When Dunkin' Brands CMO Tony Weisman announced he was stepping down after two years last week, it came as a shock, partially because the executive had just days earlier been championing successes like Dunkin's extensive rebrand. But as unexpected as the development was, it also continued a slew of high-profile marketing chief departures and corporate reshuffles this year that occasionally eliminated the C-suite appointment entirely.
The trend of reworking what defines marketing leadership — and resulting volatility — isn't so much new as accelerated. Coca-Cola did away with its global CMO role to focus on a chief growth officer two years ago. The soft drink giant's switch-up could be called prescient, as marketers in the meantime have only felt mounting pressure to wear more hats related to digital transformation and data, all while showing their creative ideas also improve performance. "Short-termism" — the demand to provide results on a shorter timeline, often with smaller budgets than in the past — has become a common ailment impacting CMOs at the global level, according to the latest annual survey of the position by Dentsu Aegis Network.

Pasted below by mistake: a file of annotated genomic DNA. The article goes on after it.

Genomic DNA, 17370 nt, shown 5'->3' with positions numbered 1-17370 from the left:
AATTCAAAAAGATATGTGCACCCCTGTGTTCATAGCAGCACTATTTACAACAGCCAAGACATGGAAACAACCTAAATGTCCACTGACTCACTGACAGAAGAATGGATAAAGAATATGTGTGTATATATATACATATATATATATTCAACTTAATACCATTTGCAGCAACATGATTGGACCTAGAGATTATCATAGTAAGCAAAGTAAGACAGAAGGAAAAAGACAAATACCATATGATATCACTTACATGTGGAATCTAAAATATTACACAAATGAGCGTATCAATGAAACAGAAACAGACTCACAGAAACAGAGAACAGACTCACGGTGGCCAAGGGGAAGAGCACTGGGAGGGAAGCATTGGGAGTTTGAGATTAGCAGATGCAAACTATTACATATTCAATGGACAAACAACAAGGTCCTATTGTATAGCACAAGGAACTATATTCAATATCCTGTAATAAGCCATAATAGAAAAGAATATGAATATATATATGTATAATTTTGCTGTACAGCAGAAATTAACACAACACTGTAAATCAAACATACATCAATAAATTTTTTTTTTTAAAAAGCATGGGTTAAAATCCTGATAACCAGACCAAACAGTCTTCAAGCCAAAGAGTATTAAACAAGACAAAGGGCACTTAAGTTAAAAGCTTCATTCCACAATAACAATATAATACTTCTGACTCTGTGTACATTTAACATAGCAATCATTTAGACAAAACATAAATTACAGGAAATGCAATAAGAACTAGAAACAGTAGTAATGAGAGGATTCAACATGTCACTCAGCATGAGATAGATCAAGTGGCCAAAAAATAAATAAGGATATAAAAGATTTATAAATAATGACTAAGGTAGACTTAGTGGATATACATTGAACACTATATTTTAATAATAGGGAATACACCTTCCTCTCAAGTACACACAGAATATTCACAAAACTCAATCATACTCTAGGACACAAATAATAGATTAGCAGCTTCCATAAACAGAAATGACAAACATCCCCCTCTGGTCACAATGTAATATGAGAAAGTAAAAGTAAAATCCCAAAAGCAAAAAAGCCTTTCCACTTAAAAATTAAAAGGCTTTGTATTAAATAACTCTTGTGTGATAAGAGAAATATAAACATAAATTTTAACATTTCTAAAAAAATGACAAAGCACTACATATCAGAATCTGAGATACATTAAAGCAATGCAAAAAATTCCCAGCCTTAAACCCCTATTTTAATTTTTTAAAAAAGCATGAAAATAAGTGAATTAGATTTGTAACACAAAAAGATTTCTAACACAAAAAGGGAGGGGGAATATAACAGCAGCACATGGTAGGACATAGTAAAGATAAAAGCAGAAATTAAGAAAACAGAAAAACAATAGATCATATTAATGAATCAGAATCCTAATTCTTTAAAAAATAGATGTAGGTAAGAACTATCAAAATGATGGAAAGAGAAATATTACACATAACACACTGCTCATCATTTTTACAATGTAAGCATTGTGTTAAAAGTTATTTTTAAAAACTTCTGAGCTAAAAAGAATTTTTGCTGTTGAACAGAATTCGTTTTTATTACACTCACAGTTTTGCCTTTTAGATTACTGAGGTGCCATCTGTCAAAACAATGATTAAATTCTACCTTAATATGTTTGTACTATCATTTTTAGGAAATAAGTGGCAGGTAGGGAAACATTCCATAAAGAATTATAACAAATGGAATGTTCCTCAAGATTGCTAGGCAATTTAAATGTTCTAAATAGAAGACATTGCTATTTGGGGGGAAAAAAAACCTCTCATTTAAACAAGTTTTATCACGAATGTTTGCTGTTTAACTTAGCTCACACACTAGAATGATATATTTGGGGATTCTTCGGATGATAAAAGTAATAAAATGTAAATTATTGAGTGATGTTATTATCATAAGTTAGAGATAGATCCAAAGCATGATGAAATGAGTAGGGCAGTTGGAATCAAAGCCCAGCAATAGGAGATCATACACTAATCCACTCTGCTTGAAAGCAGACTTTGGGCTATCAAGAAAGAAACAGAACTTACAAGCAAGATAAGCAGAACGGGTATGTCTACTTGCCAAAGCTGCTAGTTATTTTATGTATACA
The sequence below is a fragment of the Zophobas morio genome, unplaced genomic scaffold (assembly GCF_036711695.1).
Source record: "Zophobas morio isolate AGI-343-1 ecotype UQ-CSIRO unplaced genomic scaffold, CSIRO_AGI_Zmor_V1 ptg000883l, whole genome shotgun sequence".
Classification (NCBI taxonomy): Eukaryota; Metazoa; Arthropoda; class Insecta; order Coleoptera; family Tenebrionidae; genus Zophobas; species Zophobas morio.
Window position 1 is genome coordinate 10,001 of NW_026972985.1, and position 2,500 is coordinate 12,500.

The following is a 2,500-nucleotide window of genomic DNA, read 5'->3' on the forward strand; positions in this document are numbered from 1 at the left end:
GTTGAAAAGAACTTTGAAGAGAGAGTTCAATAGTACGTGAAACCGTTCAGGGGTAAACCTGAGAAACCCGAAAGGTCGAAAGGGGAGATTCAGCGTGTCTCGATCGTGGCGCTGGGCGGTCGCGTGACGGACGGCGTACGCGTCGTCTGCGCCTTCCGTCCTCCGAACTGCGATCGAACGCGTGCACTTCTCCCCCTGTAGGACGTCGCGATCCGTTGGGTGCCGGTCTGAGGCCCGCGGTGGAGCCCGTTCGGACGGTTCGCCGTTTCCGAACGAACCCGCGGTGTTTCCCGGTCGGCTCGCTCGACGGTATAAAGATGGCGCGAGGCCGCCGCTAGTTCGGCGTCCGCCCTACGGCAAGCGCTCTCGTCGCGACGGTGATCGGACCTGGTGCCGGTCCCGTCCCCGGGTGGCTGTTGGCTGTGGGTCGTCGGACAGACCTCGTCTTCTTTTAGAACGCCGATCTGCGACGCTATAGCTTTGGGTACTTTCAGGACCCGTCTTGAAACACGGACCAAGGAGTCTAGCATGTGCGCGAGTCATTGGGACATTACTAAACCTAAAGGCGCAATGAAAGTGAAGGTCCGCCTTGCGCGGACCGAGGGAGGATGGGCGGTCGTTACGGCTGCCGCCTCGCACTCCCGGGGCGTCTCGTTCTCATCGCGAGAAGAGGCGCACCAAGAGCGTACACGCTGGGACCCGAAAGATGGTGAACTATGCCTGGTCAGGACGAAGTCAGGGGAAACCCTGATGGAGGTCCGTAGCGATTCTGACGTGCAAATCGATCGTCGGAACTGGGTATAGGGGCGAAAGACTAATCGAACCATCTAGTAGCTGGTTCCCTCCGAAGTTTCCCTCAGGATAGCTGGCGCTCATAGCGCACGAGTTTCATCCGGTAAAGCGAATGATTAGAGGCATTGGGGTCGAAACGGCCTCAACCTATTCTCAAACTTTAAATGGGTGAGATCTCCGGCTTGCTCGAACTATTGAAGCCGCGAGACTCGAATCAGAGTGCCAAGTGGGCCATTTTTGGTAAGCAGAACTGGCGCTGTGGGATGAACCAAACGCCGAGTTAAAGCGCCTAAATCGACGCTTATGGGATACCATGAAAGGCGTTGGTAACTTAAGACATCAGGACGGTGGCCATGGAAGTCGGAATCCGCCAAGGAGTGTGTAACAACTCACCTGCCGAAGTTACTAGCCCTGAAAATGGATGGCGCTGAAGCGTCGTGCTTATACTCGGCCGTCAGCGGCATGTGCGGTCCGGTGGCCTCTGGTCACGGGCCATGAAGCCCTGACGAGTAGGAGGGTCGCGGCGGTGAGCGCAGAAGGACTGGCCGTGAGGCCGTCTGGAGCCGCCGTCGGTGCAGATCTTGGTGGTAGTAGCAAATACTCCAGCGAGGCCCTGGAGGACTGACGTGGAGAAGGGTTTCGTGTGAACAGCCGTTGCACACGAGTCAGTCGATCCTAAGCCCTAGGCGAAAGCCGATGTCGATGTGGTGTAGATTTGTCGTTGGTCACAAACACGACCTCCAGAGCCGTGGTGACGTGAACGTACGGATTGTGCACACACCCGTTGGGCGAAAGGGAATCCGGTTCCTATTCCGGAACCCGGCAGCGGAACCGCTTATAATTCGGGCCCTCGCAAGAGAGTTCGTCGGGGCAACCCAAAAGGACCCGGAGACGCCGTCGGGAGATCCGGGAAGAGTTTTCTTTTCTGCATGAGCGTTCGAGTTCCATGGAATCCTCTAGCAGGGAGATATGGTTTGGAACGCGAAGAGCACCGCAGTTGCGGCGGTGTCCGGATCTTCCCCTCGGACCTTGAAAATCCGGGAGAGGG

"The problem is that the CMO job has become a marketing job, a brand strategy job, a chief digital officer job and an innovation job. It's really hard to juggle all of those," Allen Adamson, co-founder and managing partner at Metaforce, told Marketing Dive.
"If a CMO focuses too much on strategy and long-term innovations, they're not moving the bottom line today. If they focus too much on snazzy promotions, they're not building their brand for tomorrow," he added.
"[Being CMO] has become too big to succeed at and too easy to fail at."
Below, read about nine of the most surprising CMO or equivalent role departures from the past few months and what they say about the rapidly changing expectations and future for marketers: